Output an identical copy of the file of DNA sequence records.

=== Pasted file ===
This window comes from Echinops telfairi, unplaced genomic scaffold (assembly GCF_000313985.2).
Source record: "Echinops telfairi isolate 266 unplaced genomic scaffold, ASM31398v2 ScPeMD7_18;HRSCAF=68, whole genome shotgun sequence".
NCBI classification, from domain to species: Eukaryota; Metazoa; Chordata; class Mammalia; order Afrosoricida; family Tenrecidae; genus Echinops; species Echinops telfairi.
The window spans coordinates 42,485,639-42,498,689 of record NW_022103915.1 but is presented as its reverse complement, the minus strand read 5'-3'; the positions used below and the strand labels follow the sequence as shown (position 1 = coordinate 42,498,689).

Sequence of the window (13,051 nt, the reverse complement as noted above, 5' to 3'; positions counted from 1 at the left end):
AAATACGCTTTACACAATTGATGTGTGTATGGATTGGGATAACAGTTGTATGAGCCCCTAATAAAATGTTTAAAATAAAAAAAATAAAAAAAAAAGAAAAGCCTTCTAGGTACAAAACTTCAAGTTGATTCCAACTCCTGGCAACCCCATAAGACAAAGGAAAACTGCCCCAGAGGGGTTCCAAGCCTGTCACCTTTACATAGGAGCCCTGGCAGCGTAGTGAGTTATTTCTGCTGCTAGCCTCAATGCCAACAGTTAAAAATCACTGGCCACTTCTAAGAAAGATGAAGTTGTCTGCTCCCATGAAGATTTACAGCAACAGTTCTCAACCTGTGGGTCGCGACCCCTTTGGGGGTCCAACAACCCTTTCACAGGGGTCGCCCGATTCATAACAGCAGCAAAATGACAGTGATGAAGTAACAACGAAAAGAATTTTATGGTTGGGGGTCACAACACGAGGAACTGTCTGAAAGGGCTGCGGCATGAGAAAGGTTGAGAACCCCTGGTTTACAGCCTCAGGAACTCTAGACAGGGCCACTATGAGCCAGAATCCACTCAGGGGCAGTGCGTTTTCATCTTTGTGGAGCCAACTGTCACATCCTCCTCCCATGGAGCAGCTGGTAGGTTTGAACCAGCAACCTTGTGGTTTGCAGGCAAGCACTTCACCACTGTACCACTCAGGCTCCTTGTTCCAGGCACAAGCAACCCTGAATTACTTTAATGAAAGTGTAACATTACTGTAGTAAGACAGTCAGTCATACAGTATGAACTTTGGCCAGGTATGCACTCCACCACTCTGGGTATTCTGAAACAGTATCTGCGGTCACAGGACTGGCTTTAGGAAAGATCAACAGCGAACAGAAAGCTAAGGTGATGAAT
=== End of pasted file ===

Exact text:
This window comes from Echinops telfairi, unplaced genomic scaffold (assembly GCF_000313985.2).
Source record: "Echinops telfairi isolate 266 unplaced genomic scaffold, ASM31398v2 ScPeMD7_18;HRSCAF=68, whole genome shotgun sequence".
NCBI classification, from domain to species: Eukaryota; Metazoa; Chordata; class Mammalia; order Afrosoricida; family Tenrecidae; genus Echinops; species Echinops telfairi.
The window spans coordinates 42,485,639-42,498,689 of record NW_022103915.1 but is presented as its reverse complement, the minus strand read 5'-3'; the positions used below and the strand labels follow the sequence as shown (position 1 = coordinate 42,498,689).

Sequence of the window (13,051 nt, the reverse complement as noted above, 5' to 3'; positions counted from 1 at the left end):
AAATACGCTTTACACAATTGATGTGTGTATGGATTGGGATAACAGTTGTATGAGCCCCTAATAAAATGTTTAAAATAAAAAAAATAAAAAAAAAAGAAAAGCCTTCTAGGTACAAAACTTCAAGTTGATTCCAACTCCTGGCAACCCCATAAGACAAAGGAAAACTGCCCCAGAGGGGTTCCAAGCCTGTCACCTTTACATAGGAGCCCTGGCAGCGTAGTGAGTTATTTCTGCTGCTAGCCTCAATGCCAACAGTTAAAAATCACTGGCCACTTCTAAGAAAGATGAAGTTGTCTGCTCCCATGAAGATTTACAGCAACAGTTCTCAACCTGTGGGTCGCGACCCCTTTGGGGGTCCAACAACCCTTTCACAGGGGTCGCCCGATTCATAACAGCAGCAAAATGACAGTGATGAAGTAACAACGAAAAGAATTTTATGGTTGGGGGTCACAACACGAGGAACTGTCTGAAAGGGCTGCGGCATGAGAAAGGTTGAGAACCCCTGGTTTACAGCCTCAGGAACTCTAGACAGGGCCACTATGAGCCAGAATCCACTCAGGGGCAGTGCGTTTTCATCTTTGTGGAGCCAACTGTCACATCCTCCTCCCATGGAGCAGCTGGTAGGTTTGAACCAGCAACCTTGTGGTTTGCAGGCAAGCACTTCACCACTGTACCACTCAGGCTCCTTGTTCCAGGCACAAGCAACCCTGAATTACTTTAATGAAAGTGTAACATTACTGTAGTAAGACAGTCAGTCATACAGTATGAACTTTGGCCAGGTATGCACTCCACCACTCTGGGTATTCTGAAACAGTATCTGCGGTCACAGGACTGGCTTTAGGAAAGATCAACAGCGAACAGAAAGCTAAGGTGATGAAT